Rjukan, Norway, sits in a valley that casts a shadow over the town for half the year. In 2013, mirrors were installed to reflect sunlight down to the town’s square.
Following is a transcript of the video.
This isn’t the real sun. This town in Norway received no sunlight for half the year.
From early October to mid-March, Rjukan, Norway, sat in permanent shadow. Until a series of mirrors were built 2,500 feet above the town in 2013. The mirrors redirect the sun’s light down onto the town, lighting up the town square throughout the cold winter months.
Since then, the mirrors have been good for the town’s tourism business. But surprisingly, some locals haven’t warmed up to the idea, dismissing the $850,000 project as a tourist gimmick.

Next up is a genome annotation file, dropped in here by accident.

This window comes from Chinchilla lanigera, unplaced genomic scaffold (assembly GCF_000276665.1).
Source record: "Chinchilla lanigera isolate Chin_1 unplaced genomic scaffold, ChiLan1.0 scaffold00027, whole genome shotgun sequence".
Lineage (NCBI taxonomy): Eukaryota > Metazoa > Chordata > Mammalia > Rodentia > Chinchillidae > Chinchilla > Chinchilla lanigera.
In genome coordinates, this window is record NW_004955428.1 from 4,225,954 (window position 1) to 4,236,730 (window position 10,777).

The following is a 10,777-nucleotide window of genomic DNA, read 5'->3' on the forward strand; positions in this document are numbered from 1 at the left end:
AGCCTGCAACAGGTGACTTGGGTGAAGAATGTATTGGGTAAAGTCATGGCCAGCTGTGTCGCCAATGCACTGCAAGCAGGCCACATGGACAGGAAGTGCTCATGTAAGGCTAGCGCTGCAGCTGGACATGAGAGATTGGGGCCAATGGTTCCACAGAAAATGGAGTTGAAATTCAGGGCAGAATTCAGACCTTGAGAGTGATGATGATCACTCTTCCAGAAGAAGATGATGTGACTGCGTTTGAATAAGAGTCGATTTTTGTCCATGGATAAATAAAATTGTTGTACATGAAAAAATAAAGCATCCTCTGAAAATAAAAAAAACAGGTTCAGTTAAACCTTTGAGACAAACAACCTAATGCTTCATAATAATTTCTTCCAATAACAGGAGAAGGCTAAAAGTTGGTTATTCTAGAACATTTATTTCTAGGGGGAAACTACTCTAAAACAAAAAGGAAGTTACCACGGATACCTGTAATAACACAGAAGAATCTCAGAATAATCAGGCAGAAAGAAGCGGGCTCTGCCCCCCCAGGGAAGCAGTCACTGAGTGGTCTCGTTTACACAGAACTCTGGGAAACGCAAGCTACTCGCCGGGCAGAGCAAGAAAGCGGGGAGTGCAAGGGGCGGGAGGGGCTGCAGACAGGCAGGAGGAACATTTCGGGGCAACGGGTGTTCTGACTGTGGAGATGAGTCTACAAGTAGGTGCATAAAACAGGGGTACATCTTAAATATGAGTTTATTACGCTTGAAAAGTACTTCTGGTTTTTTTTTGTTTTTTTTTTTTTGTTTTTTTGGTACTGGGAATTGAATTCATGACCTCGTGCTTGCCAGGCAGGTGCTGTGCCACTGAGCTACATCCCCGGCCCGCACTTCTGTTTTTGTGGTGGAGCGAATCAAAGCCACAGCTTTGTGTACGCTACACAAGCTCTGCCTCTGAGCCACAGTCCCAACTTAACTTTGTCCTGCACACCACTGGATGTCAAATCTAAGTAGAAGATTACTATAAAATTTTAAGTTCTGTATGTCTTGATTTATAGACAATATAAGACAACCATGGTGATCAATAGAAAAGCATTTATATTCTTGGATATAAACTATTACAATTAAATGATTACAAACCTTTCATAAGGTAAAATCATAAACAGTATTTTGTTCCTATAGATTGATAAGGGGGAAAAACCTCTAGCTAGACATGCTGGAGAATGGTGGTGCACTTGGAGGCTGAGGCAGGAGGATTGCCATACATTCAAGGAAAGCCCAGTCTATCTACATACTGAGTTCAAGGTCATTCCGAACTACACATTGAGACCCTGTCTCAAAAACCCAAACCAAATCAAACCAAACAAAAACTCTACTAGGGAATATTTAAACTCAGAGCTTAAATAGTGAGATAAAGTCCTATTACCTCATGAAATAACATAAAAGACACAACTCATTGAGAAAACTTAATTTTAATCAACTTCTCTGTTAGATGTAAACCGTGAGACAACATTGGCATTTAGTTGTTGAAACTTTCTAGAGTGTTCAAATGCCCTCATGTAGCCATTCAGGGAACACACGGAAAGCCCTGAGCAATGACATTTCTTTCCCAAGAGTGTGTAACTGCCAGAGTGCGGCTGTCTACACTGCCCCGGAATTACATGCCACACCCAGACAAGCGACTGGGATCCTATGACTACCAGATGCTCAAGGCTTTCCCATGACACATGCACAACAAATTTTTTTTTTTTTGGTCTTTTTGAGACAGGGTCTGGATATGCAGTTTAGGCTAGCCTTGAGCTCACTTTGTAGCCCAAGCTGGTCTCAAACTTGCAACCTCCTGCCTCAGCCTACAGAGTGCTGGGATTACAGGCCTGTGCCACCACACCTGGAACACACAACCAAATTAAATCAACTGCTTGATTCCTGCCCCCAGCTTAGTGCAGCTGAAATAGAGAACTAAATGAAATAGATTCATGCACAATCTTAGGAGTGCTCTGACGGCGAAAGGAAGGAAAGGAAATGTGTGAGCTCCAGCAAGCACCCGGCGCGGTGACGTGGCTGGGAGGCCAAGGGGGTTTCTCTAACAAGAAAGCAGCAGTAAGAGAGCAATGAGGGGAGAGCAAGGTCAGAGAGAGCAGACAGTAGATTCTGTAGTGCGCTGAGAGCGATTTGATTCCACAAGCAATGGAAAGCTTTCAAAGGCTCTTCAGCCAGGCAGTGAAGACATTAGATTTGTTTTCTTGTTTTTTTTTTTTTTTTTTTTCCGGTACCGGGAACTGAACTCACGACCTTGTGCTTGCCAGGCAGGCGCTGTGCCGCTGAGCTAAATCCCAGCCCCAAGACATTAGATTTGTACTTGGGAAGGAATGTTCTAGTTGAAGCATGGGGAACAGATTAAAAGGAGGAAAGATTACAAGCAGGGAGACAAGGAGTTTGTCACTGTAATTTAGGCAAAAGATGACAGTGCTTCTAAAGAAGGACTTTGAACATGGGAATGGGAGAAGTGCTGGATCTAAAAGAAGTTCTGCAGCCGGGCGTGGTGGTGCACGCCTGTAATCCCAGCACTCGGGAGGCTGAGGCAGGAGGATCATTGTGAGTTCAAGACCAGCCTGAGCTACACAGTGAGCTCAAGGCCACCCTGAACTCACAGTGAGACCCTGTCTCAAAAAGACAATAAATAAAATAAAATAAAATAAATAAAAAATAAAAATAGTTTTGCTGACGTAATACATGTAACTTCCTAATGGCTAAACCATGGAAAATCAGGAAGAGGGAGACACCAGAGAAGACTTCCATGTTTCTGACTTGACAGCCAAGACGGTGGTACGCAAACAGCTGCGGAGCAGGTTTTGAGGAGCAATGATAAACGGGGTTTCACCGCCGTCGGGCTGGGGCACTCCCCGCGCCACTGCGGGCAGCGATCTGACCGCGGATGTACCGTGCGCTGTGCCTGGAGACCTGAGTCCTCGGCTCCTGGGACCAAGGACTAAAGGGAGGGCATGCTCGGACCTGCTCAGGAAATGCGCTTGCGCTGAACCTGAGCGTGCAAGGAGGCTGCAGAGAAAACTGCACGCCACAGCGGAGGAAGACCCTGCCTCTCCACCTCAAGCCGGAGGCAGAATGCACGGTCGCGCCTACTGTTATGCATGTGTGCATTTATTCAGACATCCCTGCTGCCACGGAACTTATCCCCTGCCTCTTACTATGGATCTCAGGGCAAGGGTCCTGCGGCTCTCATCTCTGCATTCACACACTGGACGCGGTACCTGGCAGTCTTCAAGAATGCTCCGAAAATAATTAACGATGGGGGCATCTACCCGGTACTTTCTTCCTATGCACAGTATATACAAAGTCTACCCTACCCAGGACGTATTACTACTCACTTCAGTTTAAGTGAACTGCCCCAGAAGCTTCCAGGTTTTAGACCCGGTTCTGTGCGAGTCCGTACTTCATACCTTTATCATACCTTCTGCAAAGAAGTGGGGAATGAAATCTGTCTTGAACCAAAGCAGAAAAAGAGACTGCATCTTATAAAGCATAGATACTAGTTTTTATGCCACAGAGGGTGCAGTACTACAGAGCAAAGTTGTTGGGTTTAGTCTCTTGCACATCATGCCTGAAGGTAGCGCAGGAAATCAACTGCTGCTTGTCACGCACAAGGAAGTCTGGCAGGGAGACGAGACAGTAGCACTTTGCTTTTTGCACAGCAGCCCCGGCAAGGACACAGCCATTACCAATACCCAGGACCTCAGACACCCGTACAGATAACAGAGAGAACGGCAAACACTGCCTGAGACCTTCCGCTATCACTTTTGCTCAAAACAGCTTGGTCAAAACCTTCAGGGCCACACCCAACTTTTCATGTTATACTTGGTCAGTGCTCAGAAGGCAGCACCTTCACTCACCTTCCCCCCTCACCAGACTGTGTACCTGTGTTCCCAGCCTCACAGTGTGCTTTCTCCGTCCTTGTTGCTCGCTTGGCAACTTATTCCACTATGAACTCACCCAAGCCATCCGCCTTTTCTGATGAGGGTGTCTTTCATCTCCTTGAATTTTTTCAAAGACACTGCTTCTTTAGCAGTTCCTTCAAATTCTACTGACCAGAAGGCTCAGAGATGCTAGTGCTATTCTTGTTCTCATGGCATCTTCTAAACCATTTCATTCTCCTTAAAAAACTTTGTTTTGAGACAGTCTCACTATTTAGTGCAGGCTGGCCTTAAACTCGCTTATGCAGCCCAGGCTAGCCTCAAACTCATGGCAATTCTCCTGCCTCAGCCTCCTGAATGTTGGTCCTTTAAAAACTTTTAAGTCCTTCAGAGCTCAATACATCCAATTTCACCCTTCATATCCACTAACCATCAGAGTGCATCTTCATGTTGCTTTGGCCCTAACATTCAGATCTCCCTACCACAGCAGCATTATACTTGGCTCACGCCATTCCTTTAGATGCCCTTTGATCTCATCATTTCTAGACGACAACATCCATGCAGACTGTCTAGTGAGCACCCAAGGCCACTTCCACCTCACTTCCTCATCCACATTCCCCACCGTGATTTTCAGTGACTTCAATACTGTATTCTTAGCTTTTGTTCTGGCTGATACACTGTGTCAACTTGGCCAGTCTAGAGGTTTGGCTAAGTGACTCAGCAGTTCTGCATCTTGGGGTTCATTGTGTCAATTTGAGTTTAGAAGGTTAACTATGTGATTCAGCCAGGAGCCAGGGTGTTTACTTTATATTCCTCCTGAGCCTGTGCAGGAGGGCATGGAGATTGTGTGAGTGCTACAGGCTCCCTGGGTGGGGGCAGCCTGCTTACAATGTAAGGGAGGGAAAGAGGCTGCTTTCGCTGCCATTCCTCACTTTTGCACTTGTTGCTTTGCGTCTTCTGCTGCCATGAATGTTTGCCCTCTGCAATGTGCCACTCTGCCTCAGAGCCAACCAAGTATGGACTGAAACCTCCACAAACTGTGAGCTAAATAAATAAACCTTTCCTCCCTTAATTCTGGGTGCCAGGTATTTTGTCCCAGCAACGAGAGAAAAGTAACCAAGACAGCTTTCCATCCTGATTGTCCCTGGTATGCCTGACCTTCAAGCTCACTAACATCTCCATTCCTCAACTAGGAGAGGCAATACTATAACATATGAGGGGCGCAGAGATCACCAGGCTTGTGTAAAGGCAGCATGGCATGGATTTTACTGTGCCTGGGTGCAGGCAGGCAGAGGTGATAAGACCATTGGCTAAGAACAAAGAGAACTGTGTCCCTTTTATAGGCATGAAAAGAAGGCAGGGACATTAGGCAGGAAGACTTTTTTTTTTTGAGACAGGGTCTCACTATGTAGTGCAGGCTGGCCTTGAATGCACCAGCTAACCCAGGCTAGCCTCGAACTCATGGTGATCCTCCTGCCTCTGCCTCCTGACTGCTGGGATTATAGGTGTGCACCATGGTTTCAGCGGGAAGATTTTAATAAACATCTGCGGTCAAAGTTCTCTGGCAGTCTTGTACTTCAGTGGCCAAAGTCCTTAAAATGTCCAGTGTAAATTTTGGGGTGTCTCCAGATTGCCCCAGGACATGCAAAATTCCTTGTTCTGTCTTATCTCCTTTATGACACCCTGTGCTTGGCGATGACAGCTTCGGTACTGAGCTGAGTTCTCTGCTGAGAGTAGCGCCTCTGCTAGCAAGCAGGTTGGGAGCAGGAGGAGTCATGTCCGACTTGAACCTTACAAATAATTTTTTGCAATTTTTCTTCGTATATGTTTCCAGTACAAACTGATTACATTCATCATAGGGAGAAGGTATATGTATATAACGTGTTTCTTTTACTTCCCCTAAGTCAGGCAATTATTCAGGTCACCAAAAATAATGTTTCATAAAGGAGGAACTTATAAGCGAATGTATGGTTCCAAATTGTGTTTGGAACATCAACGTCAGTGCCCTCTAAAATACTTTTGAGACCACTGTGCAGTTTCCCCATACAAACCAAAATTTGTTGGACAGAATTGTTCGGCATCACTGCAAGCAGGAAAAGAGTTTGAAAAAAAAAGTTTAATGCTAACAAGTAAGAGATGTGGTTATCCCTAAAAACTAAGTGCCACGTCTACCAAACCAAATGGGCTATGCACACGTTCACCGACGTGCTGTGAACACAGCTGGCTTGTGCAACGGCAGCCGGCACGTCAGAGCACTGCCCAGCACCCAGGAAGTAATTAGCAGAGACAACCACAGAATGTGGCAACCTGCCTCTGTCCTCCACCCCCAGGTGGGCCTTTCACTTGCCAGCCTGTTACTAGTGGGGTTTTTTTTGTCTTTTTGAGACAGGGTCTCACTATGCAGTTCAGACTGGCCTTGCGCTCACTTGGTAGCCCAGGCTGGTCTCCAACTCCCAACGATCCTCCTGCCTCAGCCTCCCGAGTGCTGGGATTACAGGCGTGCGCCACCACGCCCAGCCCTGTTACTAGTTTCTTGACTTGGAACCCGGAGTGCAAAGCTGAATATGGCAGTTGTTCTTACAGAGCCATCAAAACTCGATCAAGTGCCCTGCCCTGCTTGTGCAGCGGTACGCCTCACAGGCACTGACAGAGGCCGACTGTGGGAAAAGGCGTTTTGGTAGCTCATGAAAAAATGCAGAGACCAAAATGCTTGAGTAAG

“For me, it doesn’t matter really, but it’s good for the town that it attracts so many people here. There is no doubt about it. And they might have a brighter look on their lives here than in the dark.”
The idea to use mirrors to light the town dates back to 1913. But over the following decades it seems that the locals grew accustomed to the darkness.
Whether they’re basking in the town square’s light or relishing the valley’s shade, one thing is certain: Residents can wear their shades all year long.
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